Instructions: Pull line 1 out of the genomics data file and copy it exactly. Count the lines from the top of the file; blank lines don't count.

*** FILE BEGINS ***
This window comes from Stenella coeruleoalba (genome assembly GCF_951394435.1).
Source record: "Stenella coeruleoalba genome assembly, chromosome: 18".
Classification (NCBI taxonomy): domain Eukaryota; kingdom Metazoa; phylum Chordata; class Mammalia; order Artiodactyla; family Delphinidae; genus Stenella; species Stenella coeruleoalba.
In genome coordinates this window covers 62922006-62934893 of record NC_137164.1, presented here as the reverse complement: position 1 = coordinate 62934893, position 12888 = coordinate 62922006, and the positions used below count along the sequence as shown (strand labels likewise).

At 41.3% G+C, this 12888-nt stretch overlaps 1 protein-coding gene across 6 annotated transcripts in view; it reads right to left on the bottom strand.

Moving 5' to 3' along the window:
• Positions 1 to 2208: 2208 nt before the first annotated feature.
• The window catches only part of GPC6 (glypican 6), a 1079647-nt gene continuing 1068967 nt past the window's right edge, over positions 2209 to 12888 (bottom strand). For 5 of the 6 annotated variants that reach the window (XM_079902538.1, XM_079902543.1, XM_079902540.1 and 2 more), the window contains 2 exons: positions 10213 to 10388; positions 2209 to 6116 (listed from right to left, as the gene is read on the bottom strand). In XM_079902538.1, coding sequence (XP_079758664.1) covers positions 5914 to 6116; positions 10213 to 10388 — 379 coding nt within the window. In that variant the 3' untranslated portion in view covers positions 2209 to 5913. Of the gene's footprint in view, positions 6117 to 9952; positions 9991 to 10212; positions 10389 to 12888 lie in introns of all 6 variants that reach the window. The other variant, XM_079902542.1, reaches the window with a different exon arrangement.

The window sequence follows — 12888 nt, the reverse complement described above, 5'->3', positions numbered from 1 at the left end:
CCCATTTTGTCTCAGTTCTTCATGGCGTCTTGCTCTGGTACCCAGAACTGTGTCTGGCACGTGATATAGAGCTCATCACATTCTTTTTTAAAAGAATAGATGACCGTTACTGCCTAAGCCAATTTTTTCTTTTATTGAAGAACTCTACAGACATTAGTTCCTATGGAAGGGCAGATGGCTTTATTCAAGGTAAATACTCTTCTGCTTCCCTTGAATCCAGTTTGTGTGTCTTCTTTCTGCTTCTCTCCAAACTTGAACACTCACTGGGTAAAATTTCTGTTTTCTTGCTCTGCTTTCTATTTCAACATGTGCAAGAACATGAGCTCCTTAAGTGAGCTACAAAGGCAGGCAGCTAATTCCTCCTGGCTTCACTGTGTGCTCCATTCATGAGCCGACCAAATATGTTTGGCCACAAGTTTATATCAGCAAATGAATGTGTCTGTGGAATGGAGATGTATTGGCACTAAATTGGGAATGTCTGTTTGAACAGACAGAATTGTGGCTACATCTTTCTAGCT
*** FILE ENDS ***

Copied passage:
This window comes from Stenella coeruleoalba (genome assembly GCF_951394435.1).